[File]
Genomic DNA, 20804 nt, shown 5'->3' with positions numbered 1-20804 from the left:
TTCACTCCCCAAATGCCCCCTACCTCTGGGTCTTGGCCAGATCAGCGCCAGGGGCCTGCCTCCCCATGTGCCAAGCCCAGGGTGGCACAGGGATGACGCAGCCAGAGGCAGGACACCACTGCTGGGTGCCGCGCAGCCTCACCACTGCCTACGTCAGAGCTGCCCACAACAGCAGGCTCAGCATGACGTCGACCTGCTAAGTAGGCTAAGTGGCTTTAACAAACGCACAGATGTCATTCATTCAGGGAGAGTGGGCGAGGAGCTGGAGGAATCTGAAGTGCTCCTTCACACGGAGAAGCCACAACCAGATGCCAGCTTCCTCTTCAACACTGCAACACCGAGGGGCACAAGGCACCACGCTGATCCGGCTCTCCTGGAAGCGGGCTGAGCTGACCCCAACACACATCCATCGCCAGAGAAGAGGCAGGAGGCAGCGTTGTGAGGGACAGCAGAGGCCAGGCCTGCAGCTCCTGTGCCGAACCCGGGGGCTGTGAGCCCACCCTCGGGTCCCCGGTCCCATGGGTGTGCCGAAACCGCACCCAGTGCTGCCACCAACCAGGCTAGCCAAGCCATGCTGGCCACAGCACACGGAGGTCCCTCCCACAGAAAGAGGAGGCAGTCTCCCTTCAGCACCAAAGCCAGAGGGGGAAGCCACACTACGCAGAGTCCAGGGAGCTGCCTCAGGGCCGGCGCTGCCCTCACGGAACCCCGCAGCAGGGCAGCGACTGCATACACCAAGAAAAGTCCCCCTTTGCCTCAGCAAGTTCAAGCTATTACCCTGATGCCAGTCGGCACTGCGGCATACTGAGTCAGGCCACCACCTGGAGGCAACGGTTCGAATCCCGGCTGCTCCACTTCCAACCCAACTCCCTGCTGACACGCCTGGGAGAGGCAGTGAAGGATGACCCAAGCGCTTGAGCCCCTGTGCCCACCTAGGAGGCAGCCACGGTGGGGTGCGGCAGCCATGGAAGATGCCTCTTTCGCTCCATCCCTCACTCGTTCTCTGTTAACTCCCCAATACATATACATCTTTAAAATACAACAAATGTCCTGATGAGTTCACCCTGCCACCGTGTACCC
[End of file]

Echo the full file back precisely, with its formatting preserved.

Genomic DNA, 20804 nt, shown 5'->3' with positions numbered 1-20804 from the left:
TTCACTCCCCAAATGCCCCCTACCTCTGGGTCTTGGCCAGATCAGCGCCAGGGGCCTGCCTCCCCATGTGCCAAGCCCAGGGTGGCACAGGGATGACGCAGCCAGAGGCAGGACACCACTGCTGGGTGCCGCGCAGCCTCACCACTGCCTACGTCAGAGCTGCCCACAACAGCAGGCTCAGCATGACGTCGACCTGCTAAGTAGGCTAAGTGGCTTTAACAAACGCACAGATGTCATTCATTCAGGGAGAGTGGGCGAGGAGCTGGAGGAATCTGAAGTGCTCCTTCACACGGAGAAGCCACAACCAGATGCCAGCTTCCTCTTCAACACTGCAACACCGAGGGGCACAAGGCACCACGCTGATCCGGCTCTCCTGGAAGCGGGCTGAGCTGACCCCAACACACATCCATCGCCAGAGAAGAGGCAGGAGGCAGCGTTGTGAGGGACAGCAGAGGCCAGGCCTGCAGCTCCTGTGCCGAACCCGGGGGCTGTGAGCCCACCCTCGGGTCCCCGGTCCCATGGGTGTGCCGAAACCGCACCCAGTGCTGCCACCAACCAGGCTAGCCAAGCCATGCTGGCCACAGCACACGGAGGTCCCTCCCACAGAAAGAGGAGGCAGTCTCCCTTCAGCACCAAAGCCAGAGGGGGAAGCCACACTACGCAGAGTCCAGGGAGCTGCCTCAGGGCCGGCGCTGCCCTCACGGAACCCCGCAGCAGGGCAGCGACTGCATACACCAAGAAAAGTCCCCCTTTGCCTCAGCAAGTTCAAGCTATTACCCTGATGCCAGTCGGCACTGCGGCATACTGAGTCAGGCCACCACCTGGAGGCAACGGTTCGAATCCCGGCTGCTCCACTTCCAACCCAACTCCCTGCTGACACGCCTGGGAGAGGCAGTGAAGGATGACCCAAGCGCTTGAGCCCCTGTGCCCACCTAGGAGGCAGCCACGGTGGGGTGCGGCAGCCATGGAAGATGCCTCTTTCGCTCCATCCCTCACTCGTTCTCTGTTAACTCCCCAATACATATACATCTTTAAAATACAACAAATGTCCTGATGAGTTCACCCTGCCACCGTGTACCC